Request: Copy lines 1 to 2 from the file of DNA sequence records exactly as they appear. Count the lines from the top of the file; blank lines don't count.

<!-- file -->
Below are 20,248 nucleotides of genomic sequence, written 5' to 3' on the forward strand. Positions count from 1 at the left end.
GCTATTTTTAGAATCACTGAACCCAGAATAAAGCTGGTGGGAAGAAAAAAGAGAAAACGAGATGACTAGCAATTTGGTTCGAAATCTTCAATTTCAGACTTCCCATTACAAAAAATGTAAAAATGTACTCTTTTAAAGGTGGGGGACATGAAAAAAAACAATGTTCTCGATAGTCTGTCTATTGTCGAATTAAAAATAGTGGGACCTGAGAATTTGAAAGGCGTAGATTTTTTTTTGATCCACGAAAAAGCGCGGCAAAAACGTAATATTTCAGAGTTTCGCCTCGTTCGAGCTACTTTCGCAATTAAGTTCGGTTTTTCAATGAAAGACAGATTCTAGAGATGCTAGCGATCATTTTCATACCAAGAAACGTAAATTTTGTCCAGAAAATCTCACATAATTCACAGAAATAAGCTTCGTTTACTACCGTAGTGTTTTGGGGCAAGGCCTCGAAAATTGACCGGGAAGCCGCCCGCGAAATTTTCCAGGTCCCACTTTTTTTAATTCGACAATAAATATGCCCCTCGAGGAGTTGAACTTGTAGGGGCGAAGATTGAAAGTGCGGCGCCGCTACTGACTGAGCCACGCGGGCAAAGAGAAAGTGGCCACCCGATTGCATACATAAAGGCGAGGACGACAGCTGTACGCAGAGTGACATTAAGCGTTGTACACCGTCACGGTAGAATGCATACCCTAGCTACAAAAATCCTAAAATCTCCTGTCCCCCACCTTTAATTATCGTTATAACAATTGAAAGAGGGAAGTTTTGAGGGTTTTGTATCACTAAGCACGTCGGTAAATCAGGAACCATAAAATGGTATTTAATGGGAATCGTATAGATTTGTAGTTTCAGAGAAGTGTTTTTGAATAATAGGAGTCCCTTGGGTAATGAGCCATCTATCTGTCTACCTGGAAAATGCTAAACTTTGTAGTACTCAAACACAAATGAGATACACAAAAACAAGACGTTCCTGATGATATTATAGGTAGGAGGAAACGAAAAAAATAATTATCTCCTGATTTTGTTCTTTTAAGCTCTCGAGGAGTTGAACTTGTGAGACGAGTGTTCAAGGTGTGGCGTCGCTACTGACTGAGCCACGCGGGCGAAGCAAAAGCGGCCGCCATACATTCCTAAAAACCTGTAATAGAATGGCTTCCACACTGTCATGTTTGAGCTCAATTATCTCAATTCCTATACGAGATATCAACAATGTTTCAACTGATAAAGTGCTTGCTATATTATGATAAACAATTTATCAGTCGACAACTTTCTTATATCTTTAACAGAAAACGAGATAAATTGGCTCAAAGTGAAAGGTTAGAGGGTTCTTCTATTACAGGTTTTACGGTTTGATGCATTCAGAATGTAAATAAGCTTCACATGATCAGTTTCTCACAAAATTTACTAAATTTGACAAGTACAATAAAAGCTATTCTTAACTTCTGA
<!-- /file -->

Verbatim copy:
Below are 20,248 nucleotides of genomic sequence, written 5' to 3' on the forward strand. Positions count from 1 at the left end.
GCTATTTTTAGAATCACTGAACCCAGAATAAAGCTGGTGGGAAGAAAAAAGAGAAAACGAGATGACTAGCAATTTGGTTCGAAATCTTCAATTTCAGACTTCCCATTACAAAAAATGTAAAAATGTACTCTTTTAAAGGTGGGGGACATGAAAAAAAACAATGTTCTCGATAGTCTGTCTATTGTCGAATTAAAAATAGTGGGACCTGAGAATTTGAAAGGCGTAGATTTTTTTTTGATCCACGAAAAAGCGCGGCAAAAACGTAATATTTCAGAGTTTCGCCTCGTTCGAGCTACTTTCGCAATTAAGTTCGGTTTTTCAATGAAAGACAGATTCTAGAGATGCTAGCGATCATTTTCATACCAAGAAACGTAAATTTTGTCCAGAAAATCTCACATAATTCACAGAAATAAGCTTCGTTTACTACCGTAGTGTTTTGGGGCAAGGCCTCGAAAATTGACCGGGAAGCCGCCCGCGAAATTTTCCAGGTCCCACTTTTTTTAATTCGACAATAAATATGCCCCTCGAGGAGTTGAACTTGTAGGGGCGAAGATTGAAAGTGCGGCGCCGCTACTGACTGAGCCACGCGGGCAAAGAGAAAGTGGCCACCCGATTGCATACATAAAGGCGAGGACGACAGCTGTACGCAGAGTGACATTAAGCGTTGTACACCGTCACGGTAGAATGCATACCCTAGCTACAAAAATCCTAAAATCTCCTGTCCCCCACCTTTAATTATCGTTATAACAATTGAAAGAGGGAAGTTTTGAGGGTTTTGTATCACTAAGCACGTCGGTAAATCAGGAACCATAAAATGGTATTTAATGGGAATCGTATAGATTTGTAGTTTCAGAGAAGTGTTTTTGAATAATAGGAGTCCCTTGGGTAATGAGCCATCTATCTGTCTACCTGGAAAATGCTAAACTTTGTAGTACTCAAACACAAATGAGATACACAAAAACAAGACGTTCCTGATGATATTATAGGTAGGAGGAAACGAAAAAAATAATTATCTCCTGATTTTGTTCTTTTAAGCTCTCGAGGAGTTGAACTTGTGAGACGAGTGTTCAAGGTGTGGCGTCGCTACTGACTGAGCCACGCGGGCGAAGCAAAAGCGGCCGCCATACATTCCTAAAAACCTGTAATAGAATGGCTTCCACACTGTCATGTTTGAGCTCAATTATCTCAATTCCTATACGAGATATCAACAATGTTTCAACTGATAAAGTGCTTGCTATATTATGATAAACAATTTATCAGTCGACAACTTTCTTATATCTTTAACAGAAAACGAGATAAATTGGCTCAAAGTGAAAGGTTAGAGGGTTCTTCTATTACAGGTTTTACGGTTTGATGCATTCAGAATGTAAATAAGCTTCACATGATCAGTTTCTCACAAAATTTACTAAATTTGACAAGTACAATAAAAGCTATTCTTAACTTCTGA